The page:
Wednesday, January 22, 2014


Violet, keeping busy by alienating her daughters.
This afternoon, with just seven or eight lonely degrees circulating among all the counties in Maine, I sought warmth and distraction in a darkened movie theater and I'm glad I did. August: Osage County, a depiction of dastardly doings in an outrageously dysfunctional family, was a standout for several reasons, not the least of which was clarifying that the "dysfunctional" family I remember from my own childhood was actually closer to a tribe of cuddly forest creatures in a Disney cartoon. I mean really--hold on to your hat for this one.

On the plus side, everyone attached to this film adaptation of the award-winning Broadway play deserves an Oscar for Best Whatever. Led by the fabulous Meryl Streep, who only gets better with age and once again stuns you with her mesmerizing performance as the pill-popping matriarch, Violet, the ensemble includes Chris Cooper, Julia Roberts, Sam Shepard, Juliette Lewis, Dermot Mulroney, Ewan McGregor and Benedict Cumberbatch. Each of them deserved a standing ovation at the end. Besides the actors, the Director, Art Director, Cinematographer, Set Designer and Prop Master also deserve kudos for the unceasingly lovely landscapes that give way to darkened interiors full of interesting objects. It's all quite eye-popping.

But despite the good stuff, be forewarned: these are not happy campers. I won't spill the beans, but I left the theater with one particular spoken line seared into my brain: "It's a good thing we can't see into the future, or none of us would ever get out of bed." That gives you some idea of the violence, hatred, duplicity and histrionics that slam you in the face non-stop from the get-go. And just when you think things can't possibly get any worse, they do.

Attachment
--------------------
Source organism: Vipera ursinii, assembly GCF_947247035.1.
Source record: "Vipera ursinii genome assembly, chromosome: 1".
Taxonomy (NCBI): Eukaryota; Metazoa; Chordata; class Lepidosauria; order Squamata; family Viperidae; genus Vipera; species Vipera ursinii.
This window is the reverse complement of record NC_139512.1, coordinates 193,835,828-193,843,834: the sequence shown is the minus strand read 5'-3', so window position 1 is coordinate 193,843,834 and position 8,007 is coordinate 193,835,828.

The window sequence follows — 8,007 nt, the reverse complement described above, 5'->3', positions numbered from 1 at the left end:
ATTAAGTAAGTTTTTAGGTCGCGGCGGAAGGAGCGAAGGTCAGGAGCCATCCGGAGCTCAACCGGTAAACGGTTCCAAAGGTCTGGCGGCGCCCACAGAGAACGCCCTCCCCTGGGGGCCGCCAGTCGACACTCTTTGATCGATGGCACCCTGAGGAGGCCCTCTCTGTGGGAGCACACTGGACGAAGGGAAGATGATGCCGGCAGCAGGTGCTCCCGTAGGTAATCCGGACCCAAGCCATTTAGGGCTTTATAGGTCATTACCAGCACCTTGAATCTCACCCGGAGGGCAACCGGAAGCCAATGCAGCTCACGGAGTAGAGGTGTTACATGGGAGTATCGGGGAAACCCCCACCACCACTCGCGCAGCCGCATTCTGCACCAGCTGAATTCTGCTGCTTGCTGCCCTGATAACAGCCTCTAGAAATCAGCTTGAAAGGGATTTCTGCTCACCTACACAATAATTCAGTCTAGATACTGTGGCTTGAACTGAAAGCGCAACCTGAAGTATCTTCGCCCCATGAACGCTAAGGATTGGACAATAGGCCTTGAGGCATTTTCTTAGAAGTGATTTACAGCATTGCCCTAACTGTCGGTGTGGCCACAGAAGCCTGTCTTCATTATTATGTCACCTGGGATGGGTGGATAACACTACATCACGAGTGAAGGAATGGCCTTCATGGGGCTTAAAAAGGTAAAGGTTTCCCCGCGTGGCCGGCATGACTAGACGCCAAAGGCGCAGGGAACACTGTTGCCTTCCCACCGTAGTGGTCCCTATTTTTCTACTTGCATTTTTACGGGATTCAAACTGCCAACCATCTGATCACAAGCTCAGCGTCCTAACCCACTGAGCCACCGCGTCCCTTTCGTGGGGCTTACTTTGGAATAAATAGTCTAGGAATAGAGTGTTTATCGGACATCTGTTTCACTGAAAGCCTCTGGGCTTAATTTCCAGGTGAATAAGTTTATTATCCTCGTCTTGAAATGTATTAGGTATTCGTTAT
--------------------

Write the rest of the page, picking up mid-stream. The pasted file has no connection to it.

Still, the film is satisfying and even fun in some twisted way. Maybe because it's not your family, allowing you to feel good about yourself. (Heck, you might even call Mom and Dad afterwards to thank them for being so nice.) But I couldn't help wondering about Tracy Letts, the playwright who won the 2008 Pulitzer Prize for this work. I hope he just has a vivid imagination because I'd hate to think any of this stuff really happened to anyone.

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